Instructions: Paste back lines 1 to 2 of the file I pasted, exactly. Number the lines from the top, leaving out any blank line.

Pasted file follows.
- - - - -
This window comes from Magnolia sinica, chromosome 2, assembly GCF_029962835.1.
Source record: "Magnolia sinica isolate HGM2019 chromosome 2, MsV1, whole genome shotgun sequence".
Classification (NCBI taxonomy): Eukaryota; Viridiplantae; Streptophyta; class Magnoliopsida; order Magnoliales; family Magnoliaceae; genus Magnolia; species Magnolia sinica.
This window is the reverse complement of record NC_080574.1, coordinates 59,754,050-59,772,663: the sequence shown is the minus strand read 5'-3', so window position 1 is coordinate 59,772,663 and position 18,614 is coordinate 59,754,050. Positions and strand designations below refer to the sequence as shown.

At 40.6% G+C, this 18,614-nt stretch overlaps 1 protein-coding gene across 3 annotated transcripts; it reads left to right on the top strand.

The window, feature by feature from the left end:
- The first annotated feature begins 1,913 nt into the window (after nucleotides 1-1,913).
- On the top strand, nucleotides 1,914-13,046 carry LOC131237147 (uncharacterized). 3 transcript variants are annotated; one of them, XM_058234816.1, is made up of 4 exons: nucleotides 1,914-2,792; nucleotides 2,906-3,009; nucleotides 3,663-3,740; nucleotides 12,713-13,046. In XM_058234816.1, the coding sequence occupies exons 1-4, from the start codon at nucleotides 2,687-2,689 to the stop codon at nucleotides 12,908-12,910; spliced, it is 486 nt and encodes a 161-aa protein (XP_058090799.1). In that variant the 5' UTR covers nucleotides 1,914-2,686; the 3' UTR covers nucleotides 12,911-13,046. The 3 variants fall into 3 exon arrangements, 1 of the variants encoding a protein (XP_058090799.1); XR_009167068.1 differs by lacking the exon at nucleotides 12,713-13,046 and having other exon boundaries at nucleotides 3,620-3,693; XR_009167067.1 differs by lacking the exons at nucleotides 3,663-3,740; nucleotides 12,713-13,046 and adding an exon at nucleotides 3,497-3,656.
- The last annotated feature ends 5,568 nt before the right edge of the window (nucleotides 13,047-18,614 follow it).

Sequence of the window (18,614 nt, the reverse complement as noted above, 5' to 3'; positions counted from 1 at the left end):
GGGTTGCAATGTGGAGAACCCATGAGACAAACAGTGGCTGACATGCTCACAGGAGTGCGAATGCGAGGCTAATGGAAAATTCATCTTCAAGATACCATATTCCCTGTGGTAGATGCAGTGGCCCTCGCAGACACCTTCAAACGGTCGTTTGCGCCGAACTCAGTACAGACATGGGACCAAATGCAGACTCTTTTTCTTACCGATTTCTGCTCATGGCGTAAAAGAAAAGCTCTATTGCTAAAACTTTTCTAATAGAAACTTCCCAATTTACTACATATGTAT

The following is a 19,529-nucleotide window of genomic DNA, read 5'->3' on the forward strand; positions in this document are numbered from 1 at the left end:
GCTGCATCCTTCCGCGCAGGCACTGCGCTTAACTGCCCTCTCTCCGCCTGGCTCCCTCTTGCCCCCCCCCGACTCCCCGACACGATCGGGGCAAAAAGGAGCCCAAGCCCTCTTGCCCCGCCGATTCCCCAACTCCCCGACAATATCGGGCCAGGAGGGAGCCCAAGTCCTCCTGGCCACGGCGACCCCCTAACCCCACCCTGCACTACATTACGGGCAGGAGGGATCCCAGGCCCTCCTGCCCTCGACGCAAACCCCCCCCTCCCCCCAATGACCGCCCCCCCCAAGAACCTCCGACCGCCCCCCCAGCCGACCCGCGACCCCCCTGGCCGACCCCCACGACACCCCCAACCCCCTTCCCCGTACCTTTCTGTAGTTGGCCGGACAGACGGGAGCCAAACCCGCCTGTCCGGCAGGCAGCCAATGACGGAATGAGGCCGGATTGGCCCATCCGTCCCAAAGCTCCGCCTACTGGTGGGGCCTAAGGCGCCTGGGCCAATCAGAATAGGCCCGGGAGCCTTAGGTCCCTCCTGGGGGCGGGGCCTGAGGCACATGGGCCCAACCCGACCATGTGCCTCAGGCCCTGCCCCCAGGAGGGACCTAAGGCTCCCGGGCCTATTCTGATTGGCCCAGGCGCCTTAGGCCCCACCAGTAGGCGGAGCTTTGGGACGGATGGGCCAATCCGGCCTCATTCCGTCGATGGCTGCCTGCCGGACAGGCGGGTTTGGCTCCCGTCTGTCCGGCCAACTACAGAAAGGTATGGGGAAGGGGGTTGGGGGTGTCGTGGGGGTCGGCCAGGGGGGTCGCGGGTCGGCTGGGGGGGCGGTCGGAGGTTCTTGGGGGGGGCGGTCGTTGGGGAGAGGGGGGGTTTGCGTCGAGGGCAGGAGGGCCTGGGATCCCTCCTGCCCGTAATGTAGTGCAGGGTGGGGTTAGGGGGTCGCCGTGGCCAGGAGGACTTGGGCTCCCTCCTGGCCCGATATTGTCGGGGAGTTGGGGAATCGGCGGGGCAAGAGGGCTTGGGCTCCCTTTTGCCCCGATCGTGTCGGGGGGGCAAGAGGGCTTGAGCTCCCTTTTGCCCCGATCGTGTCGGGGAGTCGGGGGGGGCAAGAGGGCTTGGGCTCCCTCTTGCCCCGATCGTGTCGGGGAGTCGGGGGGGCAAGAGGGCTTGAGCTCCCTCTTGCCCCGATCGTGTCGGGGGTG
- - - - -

This window comes from Magnolia sinica, chromosome 2, assembly GCF_029962835.1.
Source record: "Magnolia sinica isolate HGM2019 chromosome 2, MsV1, whole genome shotgun sequence".